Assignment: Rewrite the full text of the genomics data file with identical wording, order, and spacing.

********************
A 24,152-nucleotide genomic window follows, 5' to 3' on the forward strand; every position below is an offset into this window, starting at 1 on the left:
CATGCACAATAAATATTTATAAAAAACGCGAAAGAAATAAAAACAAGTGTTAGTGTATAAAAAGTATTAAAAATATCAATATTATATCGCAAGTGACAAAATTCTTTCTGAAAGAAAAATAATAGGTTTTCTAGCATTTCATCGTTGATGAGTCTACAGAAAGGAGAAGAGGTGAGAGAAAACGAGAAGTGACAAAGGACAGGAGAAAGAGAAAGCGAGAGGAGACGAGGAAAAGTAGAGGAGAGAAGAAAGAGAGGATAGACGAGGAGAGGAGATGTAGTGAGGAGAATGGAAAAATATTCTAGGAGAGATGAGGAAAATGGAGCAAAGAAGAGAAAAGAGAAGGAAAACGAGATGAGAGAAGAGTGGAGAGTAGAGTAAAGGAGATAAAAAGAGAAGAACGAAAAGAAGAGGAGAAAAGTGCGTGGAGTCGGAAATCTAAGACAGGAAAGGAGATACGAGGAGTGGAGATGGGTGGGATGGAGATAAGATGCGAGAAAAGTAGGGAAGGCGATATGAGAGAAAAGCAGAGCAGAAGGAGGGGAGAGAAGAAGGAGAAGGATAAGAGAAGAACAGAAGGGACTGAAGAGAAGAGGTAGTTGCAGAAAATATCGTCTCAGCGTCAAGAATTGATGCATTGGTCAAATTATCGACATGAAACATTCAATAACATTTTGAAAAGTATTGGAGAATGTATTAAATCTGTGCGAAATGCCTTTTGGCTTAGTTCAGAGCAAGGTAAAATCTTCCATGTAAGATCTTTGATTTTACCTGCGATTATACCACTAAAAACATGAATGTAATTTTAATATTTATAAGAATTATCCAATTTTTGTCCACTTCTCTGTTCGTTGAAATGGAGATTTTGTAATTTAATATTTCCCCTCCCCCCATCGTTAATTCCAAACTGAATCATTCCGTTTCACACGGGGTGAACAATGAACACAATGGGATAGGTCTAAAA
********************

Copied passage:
A 24,152-nucleotide genomic window follows, 5' to 3' on the forward strand; every position below is an offset into this window, starting at 1 on the left:
CATGCACAATAAATATTTATAAAAAACGCGAAAGAAATAAAAACAAGTGTTAGTGTATAAAAAGTATTAAAAATATCAATATTATATCGCAAGTGACAAAATTCTTTCTGAAAGAAAAATAATAGGTTTTCTAGCATTTCATCGTTGATGAGTCTACAGAAAGGAGAAGAGGTGAGAGAAAACGAGAAGTGACAAAGGACAGGAGAAAGAGAAAGCGAGAGGAGACGAGGAAAAGTAGAGGAGAGAAGAAAGAGAGGATAGACGAGGAGAGGAGATGTAGTGAGGAGAATGGAAAAATATTCTAGGAGAGATGAGGAAAATGGAGCAAAGAAGAGAAAAGAGAAGGAAAACGAGATGAGAGAAGAGTGGAGAGTAGAGTAAAGGAGATAAAAAGAGAAGAACGAAAAGAAGAGGAGAAAAGTGCGTGGAGTCGGAAATCTAAGACAGGAAAGGAGATACGAGGAGTGGAGATGGGTGGGATGGAGATAAGATGCGAGAAAAGTAGGGAAGGCGATATGAGAGAAAAGCAGAGCAGAAGGAGGGGAGAGAAGAAGGAGAAGGATAAGAGAAGAACAGAAGGGACTGAAGAGAAGAGGTAGTTGCAGAAAATATCGTCTCAGCGTCAAGAATTGATGCATTGGTCAAATTATCGACATGAAACATTCAATAACATTTTGAAAAGTATTGGAGAATGTATTAAATCTGTGCGAAATGCCTTTTGGCTTAGTTCAGAGCAAGGTAAAATCTTCCATGTAAGATCTTTGATTTTACCTGCGATTATACCACTAAAAACATGAATGTAATTTTAATATTTATAAGAATTATCCAATTTTTGTCCACTTCTCTGTTCGTTGAAATGGAGATTTTGTAATTTAATATTTCCCCTCCCCCCATCGTTAATTCCAAACTGAATCATTCCGTTTCACACGGGGTGAACAATGAACACAATGGGATAGGTCTAAAA